Jackson Hole, WY News

A simple motion made in Teton County Circuit Court on Feb. 11 triggered a complex argument over immigration not often heard in state court.

Elisabeth Trefonas, senior assistant public defender, asked Judge Jim Radda to allow her client to appear by phone, rather than in person, when he changes his plea at his next court hearing.

Teton County Deputy Prosecutor Clark Allan firmly objected.

“The defendant lives in the town of Jackson, so the state is happy to have this set for a change of plea, but he can appear,” Allan told the court.

“Is there a particular reason why you want him to personally appear?” Radda asked Allan.

“Yes, your honor,” Allan said. “That’s how our justice system works. He can come to court and plead guilty or be sentenced. When they live in the community that is how it works.”

But Radda pointed out how a visit to the courthouse could play out for the defendant, who is undocumented.

“The reason this request is made sometimes is certain people are afraid of getting arrested on the courthouse steps by the ICE authorities,” Radda said. “If I require him to appear in a case where the rule says with his written consent it can be done by mail, I think I am interjecting myself in the immigration debate, and I don’t want to do that.

“I think I should just be neutral, and the rule is just so liberal.”

The law states that judges can allow defendants to change pleas by mail or by phone with the defendant’s consent, Radda said.

“If that is acceptable, I move that we all stay home and appear by Skype,” Allan said. “My argument would be if we give special treatment to people who live in town you are interjecting yourself into the immigration debate. I think we should just treat everyone the same. We should just prosecute our cases, adjudicate our cases and let the chips fall.”

Allan said the only defendants who should be able to appear by phone are the ones who don’t live close.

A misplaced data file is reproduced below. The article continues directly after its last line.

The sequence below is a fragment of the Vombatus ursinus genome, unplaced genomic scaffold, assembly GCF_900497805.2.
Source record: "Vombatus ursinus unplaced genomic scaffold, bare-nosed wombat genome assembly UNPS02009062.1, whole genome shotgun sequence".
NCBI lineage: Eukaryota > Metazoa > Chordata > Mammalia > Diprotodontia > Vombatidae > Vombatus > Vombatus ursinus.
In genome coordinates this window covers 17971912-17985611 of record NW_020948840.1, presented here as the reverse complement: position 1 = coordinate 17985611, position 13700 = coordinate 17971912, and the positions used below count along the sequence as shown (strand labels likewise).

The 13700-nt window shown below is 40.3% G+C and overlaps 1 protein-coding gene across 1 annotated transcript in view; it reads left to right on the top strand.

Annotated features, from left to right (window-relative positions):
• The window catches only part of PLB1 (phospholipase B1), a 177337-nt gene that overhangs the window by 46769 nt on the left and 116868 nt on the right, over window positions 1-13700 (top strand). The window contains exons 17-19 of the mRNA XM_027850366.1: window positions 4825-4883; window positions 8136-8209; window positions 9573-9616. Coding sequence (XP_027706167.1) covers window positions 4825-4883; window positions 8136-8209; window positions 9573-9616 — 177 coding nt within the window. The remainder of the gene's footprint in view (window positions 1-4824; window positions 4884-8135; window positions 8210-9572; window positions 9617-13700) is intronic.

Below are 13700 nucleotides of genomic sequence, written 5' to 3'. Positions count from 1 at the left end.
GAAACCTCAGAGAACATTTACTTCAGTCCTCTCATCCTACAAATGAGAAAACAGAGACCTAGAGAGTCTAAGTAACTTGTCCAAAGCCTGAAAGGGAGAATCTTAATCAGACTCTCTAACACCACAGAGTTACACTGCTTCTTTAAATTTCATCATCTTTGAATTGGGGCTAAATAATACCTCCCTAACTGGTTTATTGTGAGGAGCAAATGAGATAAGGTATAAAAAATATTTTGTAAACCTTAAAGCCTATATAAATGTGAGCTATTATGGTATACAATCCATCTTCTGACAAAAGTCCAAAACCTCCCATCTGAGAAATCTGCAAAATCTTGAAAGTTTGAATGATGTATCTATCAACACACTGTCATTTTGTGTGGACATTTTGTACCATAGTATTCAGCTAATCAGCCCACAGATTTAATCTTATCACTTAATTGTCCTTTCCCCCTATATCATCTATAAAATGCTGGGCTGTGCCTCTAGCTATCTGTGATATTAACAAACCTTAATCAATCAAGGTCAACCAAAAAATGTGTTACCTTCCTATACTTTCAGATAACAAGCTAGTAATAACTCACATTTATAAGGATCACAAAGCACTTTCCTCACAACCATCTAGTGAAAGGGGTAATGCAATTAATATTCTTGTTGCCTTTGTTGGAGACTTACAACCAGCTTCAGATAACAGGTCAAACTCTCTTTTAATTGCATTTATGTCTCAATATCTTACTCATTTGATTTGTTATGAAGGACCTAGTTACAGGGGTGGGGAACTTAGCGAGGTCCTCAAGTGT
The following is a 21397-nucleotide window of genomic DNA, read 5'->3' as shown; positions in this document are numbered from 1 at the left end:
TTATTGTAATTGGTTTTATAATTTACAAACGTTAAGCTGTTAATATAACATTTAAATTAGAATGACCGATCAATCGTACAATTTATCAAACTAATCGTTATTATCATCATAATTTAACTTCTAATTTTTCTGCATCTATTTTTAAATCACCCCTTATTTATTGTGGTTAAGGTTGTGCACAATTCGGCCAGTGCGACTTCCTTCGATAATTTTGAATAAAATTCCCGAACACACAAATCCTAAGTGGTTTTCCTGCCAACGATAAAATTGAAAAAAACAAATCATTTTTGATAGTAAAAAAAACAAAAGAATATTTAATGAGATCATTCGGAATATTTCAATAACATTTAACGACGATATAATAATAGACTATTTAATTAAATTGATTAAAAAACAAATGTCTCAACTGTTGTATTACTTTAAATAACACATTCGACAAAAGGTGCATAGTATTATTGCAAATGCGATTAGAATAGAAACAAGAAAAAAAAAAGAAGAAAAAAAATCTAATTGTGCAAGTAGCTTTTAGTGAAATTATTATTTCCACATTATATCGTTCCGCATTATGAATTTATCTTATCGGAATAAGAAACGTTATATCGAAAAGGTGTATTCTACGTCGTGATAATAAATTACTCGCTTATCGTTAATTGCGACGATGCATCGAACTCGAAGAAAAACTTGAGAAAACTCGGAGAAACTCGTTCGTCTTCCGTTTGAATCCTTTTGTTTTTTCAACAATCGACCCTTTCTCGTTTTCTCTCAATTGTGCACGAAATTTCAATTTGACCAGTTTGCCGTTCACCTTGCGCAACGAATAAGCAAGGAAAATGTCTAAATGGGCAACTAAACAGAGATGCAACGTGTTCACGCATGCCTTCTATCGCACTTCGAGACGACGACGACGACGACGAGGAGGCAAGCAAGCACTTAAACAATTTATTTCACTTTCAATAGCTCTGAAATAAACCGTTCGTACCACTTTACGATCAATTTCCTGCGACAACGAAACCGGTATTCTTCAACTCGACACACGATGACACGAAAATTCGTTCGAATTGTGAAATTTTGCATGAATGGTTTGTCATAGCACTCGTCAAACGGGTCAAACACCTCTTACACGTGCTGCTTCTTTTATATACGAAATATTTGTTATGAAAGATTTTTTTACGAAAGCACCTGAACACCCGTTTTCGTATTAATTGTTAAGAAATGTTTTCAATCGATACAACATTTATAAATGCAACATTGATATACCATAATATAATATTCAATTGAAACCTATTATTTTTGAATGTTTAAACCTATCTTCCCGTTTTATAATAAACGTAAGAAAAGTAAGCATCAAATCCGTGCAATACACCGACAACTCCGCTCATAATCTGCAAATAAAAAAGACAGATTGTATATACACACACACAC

“We make an exception sometimes for people who live a long, long, long way away,” Allan said. “Otherwise, they should be here.”

Allan said a person’s citizenship status should not be considered as an exception to appearing in court.

“I have a problem with the idea that someone’s status that they are illegal and they may be arrested allows them to not come to court,” Allan said. “Our system has been running for a couple hundred years on the idea that people come to court to deal with their problems, not to avoid them.”

Trefonas said that’s exactly her point.

“The client wants to handle their fines and fees with this county and with this state,” Trefonas told the court. “They shouldn’t have to put themselves in a situation where they are threatened, arrested, detained and deported to make sure they are handling their local affairs.”

Trefonas’ client got a few citations for no driver’s license and one citation for no insurance, she said. She worked out a potential plea deal under which her client will plead guilty to a few of the charges and the prosecutor’s office will dismiss the remaining citations.

He is trying to pay his fines and move on, she said, and he shouldn’t be subjected to possible federal detainment for that.

Citizenship status, according to Sabrina King, policy director for the American Civil Liberties Union of Wyoming, shouldn’t even be mentioned in local courts.